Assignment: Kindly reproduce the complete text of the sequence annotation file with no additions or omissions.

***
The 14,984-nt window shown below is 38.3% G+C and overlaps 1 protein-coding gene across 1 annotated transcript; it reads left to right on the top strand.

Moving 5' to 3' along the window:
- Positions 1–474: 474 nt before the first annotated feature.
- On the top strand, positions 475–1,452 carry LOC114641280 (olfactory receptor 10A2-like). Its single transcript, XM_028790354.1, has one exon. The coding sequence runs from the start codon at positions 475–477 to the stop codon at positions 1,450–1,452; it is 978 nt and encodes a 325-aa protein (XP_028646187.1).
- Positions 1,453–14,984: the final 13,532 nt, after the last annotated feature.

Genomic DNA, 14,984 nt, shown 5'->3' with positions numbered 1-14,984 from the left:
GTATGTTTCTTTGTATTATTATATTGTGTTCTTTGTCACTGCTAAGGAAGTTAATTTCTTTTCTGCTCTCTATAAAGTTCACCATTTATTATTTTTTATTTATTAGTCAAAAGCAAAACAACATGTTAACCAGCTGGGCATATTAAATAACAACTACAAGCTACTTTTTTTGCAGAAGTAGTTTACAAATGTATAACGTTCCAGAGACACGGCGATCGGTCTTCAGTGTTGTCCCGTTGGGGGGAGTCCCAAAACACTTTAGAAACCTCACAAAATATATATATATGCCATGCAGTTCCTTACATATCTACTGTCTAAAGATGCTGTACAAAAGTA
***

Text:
The 14,984-nt window shown below is 38.3% G+C and overlaps 1 protein-coding gene across 1 annotated transcript; it reads left to right on the top strand.

Moving 5' to 3' along the window:
- Positions 1–474: 474 nt before the first annotated feature.
- On the top strand, positions 475–1,452 carry LOC114641280 (olfactory receptor 10A2-like). Its single transcript, XM_028790354.1, has one exon. The coding sequence runs from the start codon at positions 475–477 to the stop codon at positions 1,450–1,452; it is 978 nt and encodes a 325-aa protein (XP_028646187.1).
- Positions 1,453–14,984: the final 13,532 nt, after the last annotated feature.

Genomic DNA, 14,984 nt, shown 5'->3' with positions numbered 1-14,984 from the left:
GTATGTTTCTTTGTATTATTATATTGTGTTCTTTGTCACTGCTAAGGAAGTTAATTTCTTTTCTGCTCTCTATAAAGTTCACCATTTATTATTTTTTATTTATTAGTCAAAAGCAAAACAACATGTTAACCAGCTGGGCATATTAAATAACAACTACAAGCTACTTTTTTTGCAGAAGTAGTTTACAAATGTATAACGTTCCAGAGACACGGCGATCGGTCTTCAGTGTTGTCCCGTTGGGGGGAGTCCCAAAACACTTTAGAAACCTCACAAAATATATATATATGCCATGCAGTTCCTTACATATCTACTGTCTAAAGATGCTGTACAAAAGTA